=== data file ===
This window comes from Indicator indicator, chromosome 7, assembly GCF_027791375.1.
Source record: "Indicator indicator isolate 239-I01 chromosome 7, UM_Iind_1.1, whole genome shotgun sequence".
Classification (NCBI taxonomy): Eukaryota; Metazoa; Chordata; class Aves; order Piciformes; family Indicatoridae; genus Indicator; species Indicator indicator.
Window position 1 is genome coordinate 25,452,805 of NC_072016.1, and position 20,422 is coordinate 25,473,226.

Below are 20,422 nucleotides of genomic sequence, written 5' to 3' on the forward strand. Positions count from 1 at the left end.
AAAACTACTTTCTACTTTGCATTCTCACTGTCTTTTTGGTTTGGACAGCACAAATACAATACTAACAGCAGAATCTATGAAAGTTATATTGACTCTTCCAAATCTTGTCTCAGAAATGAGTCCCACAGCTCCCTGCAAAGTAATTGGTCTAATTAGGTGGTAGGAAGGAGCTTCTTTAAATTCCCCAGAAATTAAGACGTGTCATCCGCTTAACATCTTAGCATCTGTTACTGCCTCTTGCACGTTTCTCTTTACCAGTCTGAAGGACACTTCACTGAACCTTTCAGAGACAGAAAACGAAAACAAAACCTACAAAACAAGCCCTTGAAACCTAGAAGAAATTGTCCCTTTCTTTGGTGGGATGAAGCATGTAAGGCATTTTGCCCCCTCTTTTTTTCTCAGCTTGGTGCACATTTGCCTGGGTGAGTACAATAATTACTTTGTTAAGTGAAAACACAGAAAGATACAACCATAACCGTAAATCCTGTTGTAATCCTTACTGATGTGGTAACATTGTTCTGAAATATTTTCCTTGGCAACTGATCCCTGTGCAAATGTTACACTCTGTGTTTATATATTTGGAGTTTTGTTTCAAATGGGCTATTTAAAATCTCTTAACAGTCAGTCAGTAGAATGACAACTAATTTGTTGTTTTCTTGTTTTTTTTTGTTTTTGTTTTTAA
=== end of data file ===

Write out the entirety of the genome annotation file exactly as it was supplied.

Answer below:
This window comes from Indicator indicator, chromosome 7, assembly GCF_027791375.1.
Source record: "Indicator indicator isolate 239-I01 chromosome 7, UM_Iind_1.1, whole genome shotgun sequence".
Classification (NCBI taxonomy): Eukaryota; Metazoa; Chordata; class Aves; order Piciformes; family Indicatoridae; genus Indicator; species Indicator indicator.
Window position 1 is genome coordinate 25,452,805 of NC_072016.1, and position 20,422 is coordinate 25,473,226.

Below are 20,422 nucleotides of genomic sequence, written 5' to 3' on the forward strand. Positions count from 1 at the left end.
AAAACTACTTTCTACTTTGCATTCTCACTGTCTTTTTGGTTTGGACAGCACAAATACAATACTAACAGCAGAATCTATGAAAGTTATATTGACTCTTCCAAATCTTGTCTCAGAAATGAGTCCCACAGCTCCCTGCAAAGTAATTGGTCTAATTAGGTGGTAGGAAGGAGCTTCTTTAAATTCCCCAGAAATTAAGACGTGTCATCCGCTTAACATCTTAGCATCTGTTACTGCCTCTTGCACGTTTCTCTTTACCAGTCTGAAGGACACTTCACTGAACCTTTCAGAGACAGAAAACGAAAACAAAACCTACAAAACAAGCCCTTGAAACCTAGAAGAAATTGTCCCTTTCTTTGGTGGGATGAAGCATGTAAGGCATTTTGCCCCCTCTTTTTTTCTCAGCTTGGTGCACATTTGCCTGGGTGAGTACAATAATTACTTTGTTAAGTGAAAACACAGAAAGATACAACCATAACCGTAAATCCTGTTGTAATCCTTACTGATGTGGTAACATTGTTCTGAAATATTTTCCTTGGCAACTGATCCCTGTGCAAATGTTACACTCTGTGTTTATATATTTGGAGTTTTGTTTCAAATGGGCTATTTAAAATCTCTTAACAGTCAGTCAGTAGAATGACAACTAATTTGTTGTTTTCTTGTTTTTTTTTGTTTTTGTTTTTAA